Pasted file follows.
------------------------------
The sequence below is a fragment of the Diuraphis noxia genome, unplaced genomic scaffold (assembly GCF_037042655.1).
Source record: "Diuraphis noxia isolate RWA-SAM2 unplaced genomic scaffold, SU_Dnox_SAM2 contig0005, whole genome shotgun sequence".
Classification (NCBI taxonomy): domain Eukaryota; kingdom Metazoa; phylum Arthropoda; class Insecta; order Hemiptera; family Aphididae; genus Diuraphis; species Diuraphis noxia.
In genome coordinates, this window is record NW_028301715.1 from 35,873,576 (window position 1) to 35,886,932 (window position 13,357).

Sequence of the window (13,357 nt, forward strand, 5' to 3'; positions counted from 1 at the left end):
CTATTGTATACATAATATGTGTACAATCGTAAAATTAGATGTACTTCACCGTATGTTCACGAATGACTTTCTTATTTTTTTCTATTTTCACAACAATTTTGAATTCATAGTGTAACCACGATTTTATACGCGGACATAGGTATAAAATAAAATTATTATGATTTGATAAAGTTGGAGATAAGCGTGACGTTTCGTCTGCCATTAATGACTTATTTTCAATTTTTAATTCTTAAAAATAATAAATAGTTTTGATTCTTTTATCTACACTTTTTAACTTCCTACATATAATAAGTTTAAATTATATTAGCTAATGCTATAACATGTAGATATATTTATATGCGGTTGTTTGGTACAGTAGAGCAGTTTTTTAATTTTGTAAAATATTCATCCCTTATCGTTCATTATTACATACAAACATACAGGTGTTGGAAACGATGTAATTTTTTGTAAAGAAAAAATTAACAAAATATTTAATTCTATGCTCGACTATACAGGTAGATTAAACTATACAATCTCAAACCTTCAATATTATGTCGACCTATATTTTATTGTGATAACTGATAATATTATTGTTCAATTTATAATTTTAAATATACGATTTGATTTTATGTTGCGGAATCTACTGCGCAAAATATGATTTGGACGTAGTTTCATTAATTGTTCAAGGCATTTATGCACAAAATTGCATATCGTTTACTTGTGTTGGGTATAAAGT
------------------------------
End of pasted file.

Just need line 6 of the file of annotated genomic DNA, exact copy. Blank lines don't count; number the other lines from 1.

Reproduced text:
CTATTGTATACATAATATGTGTACAATCGTAAAATTAGATGTACTTCACCGTATGTTCACGAATGACTTTCTTATTTTTTTCTATTTTCACAACAATTTTGAATTCATAGTGTAACCACGATTTTATACGCGGACATAGGTATAAAATAAAATTATTATGATTTGATAAAGTTGGAGATAAGCGTGACGTTTCGTCTGCCATTAATGACTTATTTTCAATTTTTAATTCTTAAAAATAATAAATAGTTTTGATTCTTTTATCTACACTTTTTAACTTCCTACATATAATAAGTTTAAATTATATTAGCTAATGCTATAACATGTAGATATATTTATATGCGGTTGTTTGGTACAGTAGAGCAGTTTTTTAATTTTGTAAAATATTCATCCCTTATCGTTCATTATTACATACAAACATACAGGTGTTGGAAACGATGTAATTTTTTGTAAAGAAAAAATTAACAAAATATTTAATTCTATGCTCGACTATACAGGTAGATTAAACTATACAATCTCAAACCTTCAATATTATGTCGACCTATATTTTATTGTGATAACTGATAATATTATTGTTCAATTTATAATTTTAAATATACGATTTGATTTTATGTTGCGGAATCTACTGCGCAAAATATGATTTGGACGTAGTTTCATTAATTGTTCAAGGCATTTATGCACAAAATTGCATATCGTTTACTTGTGTTGGGTATAAAGT